in this industry: (l) the shape resulting from the method of cut- 
ting, sewing, draping, and pressing; (2) the combination of fabrics 
and colors, including their use and placement; (3) the decoration, 
including kind and placement; provided that the term "design" shall 
not include style trend. 

2. Power and Duties of Design Registration Bureau. 

There shall be designated by the Code Committee, subject to 
the approval of the National Industrial Recovery Board, an impartial 
agency to be known as the "Design Registration Bureau". Said Bureau 
shall have the following powers and duties, subject to such rules 
and regulations as may be issued by the National Industrial Rocovory 
Eoard: 

(a) Said agency shall compile and make permanent a list of 
all standard or stable designs now recognized as such in this indus- 
try, and upon completion of such compilation shall make such list 
available to all members of this industry. 

(b) Pol lowing completion of the compilation of such list of 
standard or stable designs the said agency shall not accept for 
registration any design, the identical design of which is contained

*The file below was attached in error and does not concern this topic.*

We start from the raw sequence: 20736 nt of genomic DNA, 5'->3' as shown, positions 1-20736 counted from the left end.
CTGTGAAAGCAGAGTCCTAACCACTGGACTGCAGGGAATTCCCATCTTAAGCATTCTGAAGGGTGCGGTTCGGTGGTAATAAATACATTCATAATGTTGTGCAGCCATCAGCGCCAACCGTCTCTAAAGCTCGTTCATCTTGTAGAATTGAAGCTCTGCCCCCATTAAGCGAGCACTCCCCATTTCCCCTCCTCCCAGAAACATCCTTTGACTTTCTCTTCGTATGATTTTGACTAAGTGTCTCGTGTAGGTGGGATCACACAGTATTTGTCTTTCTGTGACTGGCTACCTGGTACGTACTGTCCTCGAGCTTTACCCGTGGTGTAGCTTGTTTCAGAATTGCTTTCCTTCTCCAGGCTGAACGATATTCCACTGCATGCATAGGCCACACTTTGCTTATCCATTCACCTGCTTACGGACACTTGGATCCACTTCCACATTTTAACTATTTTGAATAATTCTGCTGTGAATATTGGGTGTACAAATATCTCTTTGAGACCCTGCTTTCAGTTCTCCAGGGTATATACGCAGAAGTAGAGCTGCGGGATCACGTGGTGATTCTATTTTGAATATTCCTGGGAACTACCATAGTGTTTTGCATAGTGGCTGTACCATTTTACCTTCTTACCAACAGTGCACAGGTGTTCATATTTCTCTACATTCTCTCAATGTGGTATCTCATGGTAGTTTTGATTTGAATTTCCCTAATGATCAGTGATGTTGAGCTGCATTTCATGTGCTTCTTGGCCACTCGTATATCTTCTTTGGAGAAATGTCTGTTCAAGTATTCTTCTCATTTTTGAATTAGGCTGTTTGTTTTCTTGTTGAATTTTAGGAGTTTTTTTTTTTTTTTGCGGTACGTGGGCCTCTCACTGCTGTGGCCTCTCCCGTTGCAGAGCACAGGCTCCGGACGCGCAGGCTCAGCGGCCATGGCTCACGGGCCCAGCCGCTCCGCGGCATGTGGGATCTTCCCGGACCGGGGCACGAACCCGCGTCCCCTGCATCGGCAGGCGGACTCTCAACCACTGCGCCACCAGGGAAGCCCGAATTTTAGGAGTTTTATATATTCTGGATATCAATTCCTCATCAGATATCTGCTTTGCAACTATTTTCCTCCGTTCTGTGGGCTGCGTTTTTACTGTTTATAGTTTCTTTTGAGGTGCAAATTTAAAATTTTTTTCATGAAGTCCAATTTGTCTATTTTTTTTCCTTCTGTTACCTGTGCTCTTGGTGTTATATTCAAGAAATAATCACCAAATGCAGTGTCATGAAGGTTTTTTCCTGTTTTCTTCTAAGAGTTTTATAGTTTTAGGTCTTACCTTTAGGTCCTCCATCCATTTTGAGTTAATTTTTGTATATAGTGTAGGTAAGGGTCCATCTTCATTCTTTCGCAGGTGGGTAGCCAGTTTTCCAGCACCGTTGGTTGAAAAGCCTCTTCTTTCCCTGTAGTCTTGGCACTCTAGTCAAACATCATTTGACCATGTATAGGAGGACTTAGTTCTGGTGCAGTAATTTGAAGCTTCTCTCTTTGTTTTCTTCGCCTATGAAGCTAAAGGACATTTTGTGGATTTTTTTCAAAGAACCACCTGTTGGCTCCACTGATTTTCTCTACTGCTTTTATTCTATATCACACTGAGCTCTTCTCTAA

in said compiled list, or any design previously registered, provided 
that whenever a design so submitted is rejected for registration 

on the grounds that it is either contained in the compiled list, or 
has been previously registered by said Bureau, the rejected applica- 
tion may be referred for determination to an arbiter agreed upon by 
the Code Committee and the member whose registration was rejected. 
Provided that any design accepted for registration must be used 
within three months after its registration, otherwise said design 
shall be classified as a stable or standard design, and provided 
further that aftor one year from the date of its registration the 

9810 



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said registered design shall "be classified as a stable or standard 
design. 

(c) The Code Committee shall have the right to require a 
fee to "be paid by the member of the industry submitting the design 
for registration^ the amount of which fee shall be recommended by 
the Code Committee and approved by the National Industrial Recovery 
Board. 

Design Protection Plan IJumber 2. 
Mo pL.e gj.g t ration . 

No member of this industry shall use in the manufacture of his 
products, nor take orders for such pro due bs, which embody a design 
previously used and owned by any other member of this industry with- 
out first obtaining written permission to use such design from said 
prior user, provided that this prohibition shall not apply to standard 
or stable designs' used in the industry s and provided further that noth-